Dredging the meat in flour prior to pan-frying also greatly affects the consistency of the sauce. That little bit of flour adds thickness and richness to the sauce, giving it an almost silky feel. Additionally, flouring makes deglazing the pan (scraping up the browned bits) a bit easier when the wine is added. Again, the difference between a smooth, creamy dressing and a runny, lumpy goo.

Scallopine is most often prepared with veal, but can also be made with turkey or chicken, trimmed of all fat and sliced or pounded thin. For this reason, scallopine is a great choice as a lean, low-fat meat entrée. And because of the thinness of the slices, it requires a very short cooking time…great for a weeknight supper (I love win-win recipes!).

Try the following version, in the Northern Italian style, served over sautéed spinach (or chard) or over pasta. Use a mallet to pound the veal thin or try Park East Kosher’s extra thin veal cutlets – ready to use!

Veal Scallopine with Cremini and Tomatoes

Serves 2-4

4 thin veal cutlets (“Italian style”), pounded thin (¼” thickness)
Kosher salt
Freshly ground black pepper
½ cup flour
¼ cup olive oil
1 large shallot, chopped (about 1/3 cup)
3 garlic cloves, minced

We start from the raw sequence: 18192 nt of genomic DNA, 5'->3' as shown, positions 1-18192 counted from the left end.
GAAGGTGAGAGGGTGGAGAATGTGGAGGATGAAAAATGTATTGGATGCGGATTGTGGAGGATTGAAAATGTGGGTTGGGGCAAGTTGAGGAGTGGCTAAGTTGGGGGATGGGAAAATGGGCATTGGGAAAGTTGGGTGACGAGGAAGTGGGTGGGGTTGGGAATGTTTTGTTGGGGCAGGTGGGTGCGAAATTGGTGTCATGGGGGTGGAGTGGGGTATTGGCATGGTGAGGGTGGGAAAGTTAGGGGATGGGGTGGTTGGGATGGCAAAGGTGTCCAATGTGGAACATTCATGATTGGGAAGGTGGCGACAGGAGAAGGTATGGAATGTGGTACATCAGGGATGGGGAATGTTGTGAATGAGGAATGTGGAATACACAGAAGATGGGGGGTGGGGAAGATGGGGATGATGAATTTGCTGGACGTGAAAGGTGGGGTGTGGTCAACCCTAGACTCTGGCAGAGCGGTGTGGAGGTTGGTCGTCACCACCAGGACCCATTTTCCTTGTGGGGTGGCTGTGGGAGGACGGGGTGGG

½ cup dry white wine (like Chardonnay)
¼ cup low-sodium chicken stock
8 oz. Cremini mushrooms, sliced
½ tsp. dried oregano
1 pint cherry tomatoes, halved
Chopped parsley, for garnish

Lay cutlets out on a flat surface and season with salt and pepper. Place flour in a shallow dish and dredge cutlets in flour. Set aside.

Heat olive oil in a large, wide skillet over medium-high heat. Place cutlets in the pan and brown on each side until light golden-brown in color, about 1 minute per side (you may need to do this in batches). Transfer cutlets to a plate and set aside.

Add shallots and garlic to the pan and sauté until shallots are tender, about 2-3 minutes. Add wine, stock, mushrooms, oregano, and more salt and pepper to taste. Stir mixture, scraping up any browned bits from the bottom of the pan. Cook for another 3 minutes, until mushrooms begin to wilt and mixture is slightly reduced. Add cherry tomatoes and continue to simmer for another 2-3 minutes, until tomatoes begin to soften. Return veal to pan, spooning pan sauce over the cutlets. Bring back to a boil and simmer for about 4-5 minutes or until sauce is thickened, adjusting heat if necessary. Remove from heat. Plate each serving of veal scallopine over sautéed spinach or your choice of pasta. Spoon sauce over the top and sprinkle with chopped parsley.